USF researchers working directly on some of the region’s most challenging problems include Federico Cintron, a visiting instructor in USF’s Department of Anthropology who studies the student movement in Puerto Rico where young activists fight for greater access to public higher education and trade policies that affect the working class, and Lynn McBrien of USF Sarasota-Manatee’s College of Education who works with resettled refugees in the United States.

Bernd Reiter from USF’s Institute for the Study of Latin America and the Caribbean has worked in Brazil with urban children and helped build a vocational school in a city slum. Ann Cranston-Gingras, a professor of special education and director of USF’s Center for Migrant Education, works locally in developing programs for children from migrant backgrounds who have dropped out of school -- supporting them socially and academically as they go on to college or vocational education.

And Nancy Romero-Daza and David Himmelgreen, also from the Department of Anthropology, for eight years have led a community health field school in the remote highlands of northwestern Costa Rica, taking students along muddy roads and deep into a cloud forest into villages that seemingly would be untouched by modern globalization, but where people are struggling to preserve their small farms and cultural identities.

Cranston-Gingras said the opportunity to take the roles of both activist and academic -- and translate work with individuals who are marginalized into meaningful research that helps others -- is the great advantage of engaged research. She traces her interest in advocacy work to growing up with a brother with physical disabilities who was told he wouldn’t be allowed to attend school with other children. Their parents advocated for her brother’s right to an education, and today he is a successful professional because of their support for him and other children with disabilities.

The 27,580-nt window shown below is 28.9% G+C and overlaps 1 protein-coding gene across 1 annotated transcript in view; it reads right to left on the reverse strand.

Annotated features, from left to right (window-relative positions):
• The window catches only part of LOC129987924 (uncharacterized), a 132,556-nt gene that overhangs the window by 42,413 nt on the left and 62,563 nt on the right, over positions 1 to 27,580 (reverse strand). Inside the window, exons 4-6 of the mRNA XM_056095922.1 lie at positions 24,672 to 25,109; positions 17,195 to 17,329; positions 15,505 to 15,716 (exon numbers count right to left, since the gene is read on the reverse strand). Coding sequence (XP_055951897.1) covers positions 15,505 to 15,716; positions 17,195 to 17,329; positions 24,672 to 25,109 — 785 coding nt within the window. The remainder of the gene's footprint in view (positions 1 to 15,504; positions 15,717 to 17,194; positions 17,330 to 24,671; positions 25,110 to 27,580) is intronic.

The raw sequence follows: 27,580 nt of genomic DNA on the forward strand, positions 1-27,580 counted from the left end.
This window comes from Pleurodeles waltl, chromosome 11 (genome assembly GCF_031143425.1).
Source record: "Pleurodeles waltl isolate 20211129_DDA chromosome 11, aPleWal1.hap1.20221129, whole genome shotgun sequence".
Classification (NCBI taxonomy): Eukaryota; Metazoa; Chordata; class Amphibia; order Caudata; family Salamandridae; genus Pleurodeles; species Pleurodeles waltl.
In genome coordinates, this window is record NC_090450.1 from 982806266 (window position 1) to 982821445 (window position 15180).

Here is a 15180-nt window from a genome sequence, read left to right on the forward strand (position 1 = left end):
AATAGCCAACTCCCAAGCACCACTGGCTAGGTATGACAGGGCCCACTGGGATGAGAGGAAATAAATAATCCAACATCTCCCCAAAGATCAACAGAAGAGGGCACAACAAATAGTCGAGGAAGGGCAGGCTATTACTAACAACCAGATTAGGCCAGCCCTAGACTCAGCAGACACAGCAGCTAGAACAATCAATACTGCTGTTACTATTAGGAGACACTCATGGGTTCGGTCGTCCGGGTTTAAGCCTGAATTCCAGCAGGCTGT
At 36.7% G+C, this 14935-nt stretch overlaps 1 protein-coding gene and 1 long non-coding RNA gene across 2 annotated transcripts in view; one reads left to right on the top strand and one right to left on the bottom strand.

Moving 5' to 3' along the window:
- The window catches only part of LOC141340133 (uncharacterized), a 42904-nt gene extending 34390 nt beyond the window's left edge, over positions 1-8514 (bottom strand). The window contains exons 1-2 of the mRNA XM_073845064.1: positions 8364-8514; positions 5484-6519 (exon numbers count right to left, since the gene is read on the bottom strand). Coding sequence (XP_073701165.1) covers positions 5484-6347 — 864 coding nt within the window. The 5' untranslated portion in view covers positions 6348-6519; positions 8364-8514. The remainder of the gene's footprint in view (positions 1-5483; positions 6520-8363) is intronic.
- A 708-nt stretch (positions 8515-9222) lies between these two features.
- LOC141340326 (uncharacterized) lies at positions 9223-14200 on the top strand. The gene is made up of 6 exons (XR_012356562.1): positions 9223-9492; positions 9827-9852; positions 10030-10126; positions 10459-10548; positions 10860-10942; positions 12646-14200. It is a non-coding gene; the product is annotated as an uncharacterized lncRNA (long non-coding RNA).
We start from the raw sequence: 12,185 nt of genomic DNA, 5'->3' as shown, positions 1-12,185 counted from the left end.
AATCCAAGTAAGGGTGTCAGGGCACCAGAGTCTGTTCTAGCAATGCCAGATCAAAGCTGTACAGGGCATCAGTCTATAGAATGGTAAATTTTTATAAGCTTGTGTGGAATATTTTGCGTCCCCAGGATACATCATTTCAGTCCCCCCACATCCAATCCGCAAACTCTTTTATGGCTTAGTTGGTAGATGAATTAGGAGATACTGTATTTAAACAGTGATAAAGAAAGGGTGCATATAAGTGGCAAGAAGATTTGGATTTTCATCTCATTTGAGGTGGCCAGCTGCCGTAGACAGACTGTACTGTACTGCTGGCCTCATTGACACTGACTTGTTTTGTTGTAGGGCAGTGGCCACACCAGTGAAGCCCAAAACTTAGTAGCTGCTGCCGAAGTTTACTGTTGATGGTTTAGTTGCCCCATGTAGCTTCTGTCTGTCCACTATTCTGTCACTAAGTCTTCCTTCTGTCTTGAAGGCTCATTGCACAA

“When you grow up in that environment you see the power of advocacy and education in people’s life,” she said. “It can make a difference.”

Now, some of the children who were early beneficiaries of services through the Center for Migrant Education are now teachers in the very same classrooms in which they were students and in which a new generation of migrant children are attempting to find their way.

“You see where the challenges are and you think what more do we need to know about these circumstances and how we can best address them to make a difference,” Cranston-Gingras said. “That’s where the research comes. Unless you are immersed in the situation and working with the community and the students, to me you don’t really get a feel for what is needed.

“You can make a difference and we see it every day in the things that we do.”


Filed under:Arts and Sciences Anthropology Government and International Affairs Events  
Author: Vickie Chachere